How I Learned To Embrace Death And Moshiach

At around 7:00 PM on Thursday, I was laying in my bed, relaxing and watching a show on Netflix. My wife, Rivka, was washing my daughter, Tanya, in the bath.

And then I heard my wife’s voice. It sounded panicked.


“Elad, Tanya is acting strange.”

Usually, if Rivka says something indicating she’s worried about Tanya, I don’t worry right away, I wait for the facts to be figured out before I try and draw a verdict.

But this time, there was something in her voice, something that told me this was different.

And so, when she ran in with our daughter on her shoulder, wrapped in a towel, I was already up, my heart racing.

At first, it seemed like a normal scene, my wife holding my daughter, who seemed to be resting on her shoulder.

But then I saw my daughter’s eyes.

They were vacant, like she was looking far, far away, into some unknown abyss that was beyond me. And her mouth was slack, as if it had no ability to move on its own, as if it was being shaped by the world around it, instead of by its muscles.

I don’t remember if Rivka was saying anything at that time. I just remember being overcome with a sort of terror, a fear I had never felt before. It was purely primal. I began calling out Tanya’s name.


No response.

I touched her shoulder. It was cold and didn’t respond to my touch. She kept staring ahead.

Again I yelled her name. This time loud, so loud she would have to react.


No response. Eyes vacant. Mouth slack. Body unmoved.

My wife tried to shake her awake. Nothing.

In that moment, a million thoughts flashed through my mind at once. I had never seen a person in this state, and I could only imagine what was wrong with her. For a brief second, the thought that we might lose her flashed through my mind, I couldn’t take it anymore, and I called 911. I ran out of the apartment, illogically trying to find someone who could help me. Behind me I heard my wife calling out my daughter’s name with a shaky voice.


I called Hatzalah as well. In a few minutes, I heard sirens and breathed a bit easier.

Then Rivka told me Tanya had just thrown up. My heart almost lept out of my chest in joy.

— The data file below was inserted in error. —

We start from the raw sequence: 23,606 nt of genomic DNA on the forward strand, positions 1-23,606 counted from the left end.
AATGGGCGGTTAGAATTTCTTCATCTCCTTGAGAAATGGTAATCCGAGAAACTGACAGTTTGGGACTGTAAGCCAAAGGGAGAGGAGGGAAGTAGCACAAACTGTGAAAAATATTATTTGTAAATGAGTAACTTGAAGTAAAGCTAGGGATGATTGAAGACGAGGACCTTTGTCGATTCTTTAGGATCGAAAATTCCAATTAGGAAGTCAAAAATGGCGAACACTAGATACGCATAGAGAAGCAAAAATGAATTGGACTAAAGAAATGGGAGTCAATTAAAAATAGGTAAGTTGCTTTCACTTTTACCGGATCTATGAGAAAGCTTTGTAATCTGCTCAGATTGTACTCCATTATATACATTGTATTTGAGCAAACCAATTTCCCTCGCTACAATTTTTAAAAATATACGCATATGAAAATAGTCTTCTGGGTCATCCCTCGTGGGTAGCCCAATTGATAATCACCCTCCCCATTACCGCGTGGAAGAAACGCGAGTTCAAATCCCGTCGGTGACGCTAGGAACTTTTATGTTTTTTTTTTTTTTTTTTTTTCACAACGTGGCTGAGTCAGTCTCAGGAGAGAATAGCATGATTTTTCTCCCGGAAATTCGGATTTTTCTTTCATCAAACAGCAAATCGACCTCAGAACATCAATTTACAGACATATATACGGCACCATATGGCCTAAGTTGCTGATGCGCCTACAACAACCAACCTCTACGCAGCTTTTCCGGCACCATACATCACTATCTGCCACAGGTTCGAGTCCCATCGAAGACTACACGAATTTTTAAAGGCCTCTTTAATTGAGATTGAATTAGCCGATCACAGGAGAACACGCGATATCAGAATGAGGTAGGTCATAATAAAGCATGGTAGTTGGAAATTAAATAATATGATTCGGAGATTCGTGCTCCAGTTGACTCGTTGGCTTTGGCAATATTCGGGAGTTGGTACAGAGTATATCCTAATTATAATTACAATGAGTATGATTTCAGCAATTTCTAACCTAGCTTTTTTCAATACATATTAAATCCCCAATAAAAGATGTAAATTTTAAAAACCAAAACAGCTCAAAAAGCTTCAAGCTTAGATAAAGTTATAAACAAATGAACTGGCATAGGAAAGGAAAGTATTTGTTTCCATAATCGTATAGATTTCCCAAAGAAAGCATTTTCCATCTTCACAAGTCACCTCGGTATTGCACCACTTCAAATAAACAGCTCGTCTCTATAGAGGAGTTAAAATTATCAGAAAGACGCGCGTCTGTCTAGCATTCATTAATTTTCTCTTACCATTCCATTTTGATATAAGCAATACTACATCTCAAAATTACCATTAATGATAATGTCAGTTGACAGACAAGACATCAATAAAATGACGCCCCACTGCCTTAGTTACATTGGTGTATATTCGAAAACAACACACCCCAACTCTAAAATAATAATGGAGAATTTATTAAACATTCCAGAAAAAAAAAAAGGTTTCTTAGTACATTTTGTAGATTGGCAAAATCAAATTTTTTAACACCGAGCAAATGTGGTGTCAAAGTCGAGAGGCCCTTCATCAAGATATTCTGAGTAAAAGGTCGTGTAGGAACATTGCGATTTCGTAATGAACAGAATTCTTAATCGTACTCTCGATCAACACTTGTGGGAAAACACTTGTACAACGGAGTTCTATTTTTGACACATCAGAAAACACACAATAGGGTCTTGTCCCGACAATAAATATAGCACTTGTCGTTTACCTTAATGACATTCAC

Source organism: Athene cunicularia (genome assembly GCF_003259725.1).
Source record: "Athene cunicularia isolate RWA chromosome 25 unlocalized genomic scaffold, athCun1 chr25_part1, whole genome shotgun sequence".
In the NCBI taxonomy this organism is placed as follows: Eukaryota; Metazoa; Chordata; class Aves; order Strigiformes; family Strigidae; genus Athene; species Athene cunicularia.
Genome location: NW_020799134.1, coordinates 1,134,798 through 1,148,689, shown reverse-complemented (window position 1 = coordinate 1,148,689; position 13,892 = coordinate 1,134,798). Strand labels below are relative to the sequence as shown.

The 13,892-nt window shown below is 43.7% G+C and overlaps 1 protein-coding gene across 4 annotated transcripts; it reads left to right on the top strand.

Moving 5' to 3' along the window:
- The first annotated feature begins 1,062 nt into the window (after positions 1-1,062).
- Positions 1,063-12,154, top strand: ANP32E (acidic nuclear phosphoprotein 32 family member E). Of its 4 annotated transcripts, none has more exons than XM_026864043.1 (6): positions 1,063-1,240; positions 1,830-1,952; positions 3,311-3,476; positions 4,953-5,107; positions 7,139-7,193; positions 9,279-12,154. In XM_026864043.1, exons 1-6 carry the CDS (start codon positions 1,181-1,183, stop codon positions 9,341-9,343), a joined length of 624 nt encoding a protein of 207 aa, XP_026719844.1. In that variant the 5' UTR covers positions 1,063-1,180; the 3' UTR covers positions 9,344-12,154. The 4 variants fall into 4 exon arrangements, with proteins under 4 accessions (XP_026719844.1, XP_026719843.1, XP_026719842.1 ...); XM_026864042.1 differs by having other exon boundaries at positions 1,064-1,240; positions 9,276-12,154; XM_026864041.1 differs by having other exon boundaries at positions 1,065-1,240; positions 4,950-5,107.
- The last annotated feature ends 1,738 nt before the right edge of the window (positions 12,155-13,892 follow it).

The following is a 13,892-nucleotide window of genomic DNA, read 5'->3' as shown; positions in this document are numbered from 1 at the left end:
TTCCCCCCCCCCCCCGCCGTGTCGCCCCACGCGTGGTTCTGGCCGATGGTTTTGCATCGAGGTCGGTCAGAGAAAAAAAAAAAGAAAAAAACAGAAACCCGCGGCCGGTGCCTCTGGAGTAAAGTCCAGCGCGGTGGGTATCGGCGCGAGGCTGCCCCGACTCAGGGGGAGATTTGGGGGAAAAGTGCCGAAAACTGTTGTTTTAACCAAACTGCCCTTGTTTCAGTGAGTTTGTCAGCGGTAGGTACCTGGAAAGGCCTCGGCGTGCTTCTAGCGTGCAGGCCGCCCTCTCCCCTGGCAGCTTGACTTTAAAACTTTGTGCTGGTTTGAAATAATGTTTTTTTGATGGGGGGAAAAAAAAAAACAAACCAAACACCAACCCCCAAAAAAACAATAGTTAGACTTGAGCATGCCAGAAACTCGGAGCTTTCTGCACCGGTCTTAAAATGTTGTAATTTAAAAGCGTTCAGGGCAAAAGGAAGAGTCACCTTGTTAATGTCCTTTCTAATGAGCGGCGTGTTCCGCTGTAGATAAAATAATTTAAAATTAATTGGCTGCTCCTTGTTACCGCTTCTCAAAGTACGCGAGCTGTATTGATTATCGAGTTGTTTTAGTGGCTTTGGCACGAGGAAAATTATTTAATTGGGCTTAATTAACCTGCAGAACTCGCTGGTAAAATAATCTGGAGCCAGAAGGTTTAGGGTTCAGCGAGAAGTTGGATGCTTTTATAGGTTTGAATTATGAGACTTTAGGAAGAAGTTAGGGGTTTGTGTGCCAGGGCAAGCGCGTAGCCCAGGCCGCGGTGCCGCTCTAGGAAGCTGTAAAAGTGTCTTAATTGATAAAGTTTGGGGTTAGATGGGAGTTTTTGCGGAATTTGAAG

As I heard the EMT’s make their way into the apartment building, I saw my daughter slowly gaining conciousness, looking around, dazed… confused… but alive.

After hurriedly explaining everything to the EMTs and Hatzalah, and as Tanya slowly revived, they explained to us slowly, calmly, that our daughter had most likely suffered a febrile seizure.

A febrile seizure occurs when a child, usually a toddler, has a fever that comes on very quickly. It happens to about 1 in 25 children, and is fairly harmless in the long run. Only 1 in 95 or so of children will suffer further problems. But as all those silly clinical descriptions will say online, it is “scary” for the parents. Especially if those parents, like us, have never heard of such a thing.

I remember when we took the ambulance together; Tanya, Rivka, me. I remember Tanya fighting when the EMT tried to put this thing on her finger to measure her oxygen level, and I remember how much joy that gave me. I remember how when we got to the hospital, I looked down at my daughter and just felt this gratitiude, this immense joy and fear at the same time, because of what I had just witnessed. How I saw a look I hope never to see again on my daughter, and how she had quickly come back to life, and how beautiful she was now.

It was the scariest moment I have ever experienced, and while I have been able to pull myself out of that moment of fear, something from that moment has stuck with me.

That look.

The look my daughter had when she was just so gone, so lost, so far away.

You see, I used to have this fear, a fear that would give me panic attacks.

When I was young, I used to stay up at night and think about death. To be more accurate, I would think about infinite, about how when we were gone, we would be forever gone, and whatever happened after death, whether there was life or not, we wouldn’t be in our normal forms, we would be somewhere else, somewhere not in this world. And it would be forever. And –